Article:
Sony's new Venice camera has recently pushed full frame sensors for filmmaking into the limelight. But while larger sensors do offer some compelling advantages in the right circumstances, just how big should they become, and can we manage their requirements?
In photography, everything is related: aperture, focal length, sensitivity, shutter speed, the amount of light, the size of the sensor and the resolution of the imager. All of these things interact, constantly. Butt here are underlying things that don't change, or don't change much, or at least won't keep changing forever.
We probably haven't reached the point quite yet where the physics of imaging sensors has reached any sort of theoretical limit, though there certainly is a limit. We've talked about shot noise before, which happens when the number of photons bouncing off an object and entering the camera lens is very low in dim light. Even if we can count each and every one of them, there'll be a visible flicker in the light level we record, simply because of the variable number of photons that actually hit that object during the time the camera's virtual shutter was open. We're starting to hit that with the very best sensor designs — but we're not quite there yet, not with all of them.
Also, sensor and camera manufacturers usually have access to broadly the same level of performance. Every so often, someone will pull ahead slightly, but usually, each generation is within a stop of its peers in terms of noise, sensitivity and dynamic range. So, while we haven't hit the absolute maximum performance of a sensor quite yet, the playing field is usually fairly even, with most cameras of comparable cost operating within a reasonably narrow performance bracket.
So, a pixel of a given cost will have a given sensitivity and noise level, give or take a stop. This implies that increasing pixel count for the same sized sensor, beyond the point at which the pixels are visible, may become almost a zero-sum game. The picture will (assuming perfect lenses) become more detailed because the pixels are larger in number. It will also simultaneously become noisier because the pixels are smaller. Smaller pixels won't statistically have so many photons land on them, so the signal is smaller and requires more amplification.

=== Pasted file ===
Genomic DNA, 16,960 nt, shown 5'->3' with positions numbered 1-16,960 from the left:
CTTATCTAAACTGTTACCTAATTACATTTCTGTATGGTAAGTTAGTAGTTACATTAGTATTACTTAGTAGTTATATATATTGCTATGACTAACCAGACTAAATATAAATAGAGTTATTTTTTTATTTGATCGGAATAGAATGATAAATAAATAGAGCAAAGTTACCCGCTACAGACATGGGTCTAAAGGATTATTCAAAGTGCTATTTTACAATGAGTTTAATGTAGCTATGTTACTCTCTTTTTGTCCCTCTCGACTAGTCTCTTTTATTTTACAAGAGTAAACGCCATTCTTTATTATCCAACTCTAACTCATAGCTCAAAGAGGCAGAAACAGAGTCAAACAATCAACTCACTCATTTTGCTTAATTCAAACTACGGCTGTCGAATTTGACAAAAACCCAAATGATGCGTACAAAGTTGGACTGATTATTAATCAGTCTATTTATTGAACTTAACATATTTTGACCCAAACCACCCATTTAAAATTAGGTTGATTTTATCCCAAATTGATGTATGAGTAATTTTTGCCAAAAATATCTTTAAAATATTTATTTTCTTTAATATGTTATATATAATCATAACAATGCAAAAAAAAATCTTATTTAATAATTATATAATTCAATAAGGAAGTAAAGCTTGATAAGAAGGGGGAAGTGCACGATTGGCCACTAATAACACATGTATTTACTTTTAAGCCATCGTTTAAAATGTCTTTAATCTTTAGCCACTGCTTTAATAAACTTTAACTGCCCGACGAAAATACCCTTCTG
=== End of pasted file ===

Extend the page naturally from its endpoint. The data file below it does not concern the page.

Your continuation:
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A zero-sum game
At some point, then, this becomes a zero-sum game. Adding more pixels to record more detail simply provokes noise which obscures detail. At resolutions beyond 4K, where the pixels will not generally be visible in a conventional viewing environment, this is already a problem. So far, the workaround to this, which really seems to be catching on, is to make the whole sensor bigger. Larger sensors can contain larger pixels for the same overall resolution, reducing noise and increasing dynamic range, which sounds like a good deal. The problem is that we want the pixels to be bigger so that they can fill up with more photons; the overall amount of light required to properly expose the sensor goes up.
OK, we're probably using a lens with a shorter focal length to achieve the same field of view on a larger sensor and a shorter focal length provokes, theoretically, a lower f-number. As a practical matter, making lenses that project a big enough image circle to cover a large sensor with a wide angle of view ends up creating extra engineering challenges, and so lenses for larger-format sensors tend to end up being larger and more expensive in order to maintain even the same f-numbers and sharpness as their small-sensor equivalents. Even then, we might actually want to shoot at a higher stop to maintain a similar depth of field anyway.
The upshot is that while bigger sensors can host more pixels with similar dynamic range and noise performance (or fewer pixels with increased performance, etc), they can end up sacrificing pretty much everything else in order to achieve it. Pick a few of the items you like least from the following list: bigger, heavier, costlier lenses, more light, less depth of field, fuzzier corners and even a bit more gain, which brings back the noise again. Now, on some productions, these concerns are things which can be washed away with the money hose, hiring the best equipment and people in order to work around them. It's hard to deny, though, that the practicalities will come down rather harder on people who aren't shooting major motion pictures and can't afford a camera department of 10 with five figures a week in rental. And that's most of us.
Ultimately, there are sacrifices to larger and larger slabs of silicon in our cameras. Some of us are willing and able to work around them (and still others are willing but less able, financially.) There are good reasons to want big pixel counts, for very-large-screen presentation, ride films, 360-degree work, VFX elements and so on. The thing is, conventional cinema, 24-frame-per-second, two-dimensional, widescreen cinema, seems quite able to beat off pretenders like high frame rate and 3D. Whether or not there's something else alongside, conventional cinema seems set to last and it might not be the most obvious place to deploy a sensor the size of a postcard.